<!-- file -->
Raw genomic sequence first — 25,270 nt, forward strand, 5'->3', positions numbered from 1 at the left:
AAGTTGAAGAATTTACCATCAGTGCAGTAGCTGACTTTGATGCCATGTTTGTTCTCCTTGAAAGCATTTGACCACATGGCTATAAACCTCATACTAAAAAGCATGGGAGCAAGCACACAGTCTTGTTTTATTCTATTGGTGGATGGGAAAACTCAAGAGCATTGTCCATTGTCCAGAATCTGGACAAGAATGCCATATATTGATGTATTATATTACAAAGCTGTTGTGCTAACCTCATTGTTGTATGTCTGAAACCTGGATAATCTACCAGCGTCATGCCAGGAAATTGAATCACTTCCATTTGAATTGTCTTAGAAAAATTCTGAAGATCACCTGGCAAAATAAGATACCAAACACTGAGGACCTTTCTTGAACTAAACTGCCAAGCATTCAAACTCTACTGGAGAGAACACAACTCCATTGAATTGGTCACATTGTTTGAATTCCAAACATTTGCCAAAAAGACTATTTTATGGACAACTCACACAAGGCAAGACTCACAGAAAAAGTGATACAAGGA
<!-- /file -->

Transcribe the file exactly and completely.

Raw genomic sequence first — 25,270 nt, forward strand, 5'->3', positions numbered from 1 at the left:
AAGTTGAAGAATTTACCATCAGTGCAGTAGCTGACTTTGATGCCATGTTTGTTCTCCTTGAAAGCATTTGACCACATGGCTATAAACCTCATACTAAAAAGCATGGGAGCAAGCACACAGTCTTGTTTTATTCTATTGGTGGATGGGAAAACTCAAGAGCATTGTCCATTGTCCAGAATCTGGACAAGAATGCCATATATTGATGTATTATATTACAAAGCTGTTGTGCTAACCTCATTGTTGTATGTCTGAAACCTGGATAATCTACCAGCGTCATGCCAGGAAATTGAATCACTTCCATTTGAATTGTCTTAGAAAAATTCTGAAGATCACCTGGCAAAATAAGATACCAAACACTGAGGACCTTTCTTGAACTAAACTGCCAAGCATTCAAACTCTACTGGAGAGAACACAACTCCATTGAATTGGTCACATTGTTTGAATTCCAAACATTTGCCAAAAAGACTATTTTATGGACAACTCACACAAGGCAAGACTCACAGAAAAAGTGATACAAGGA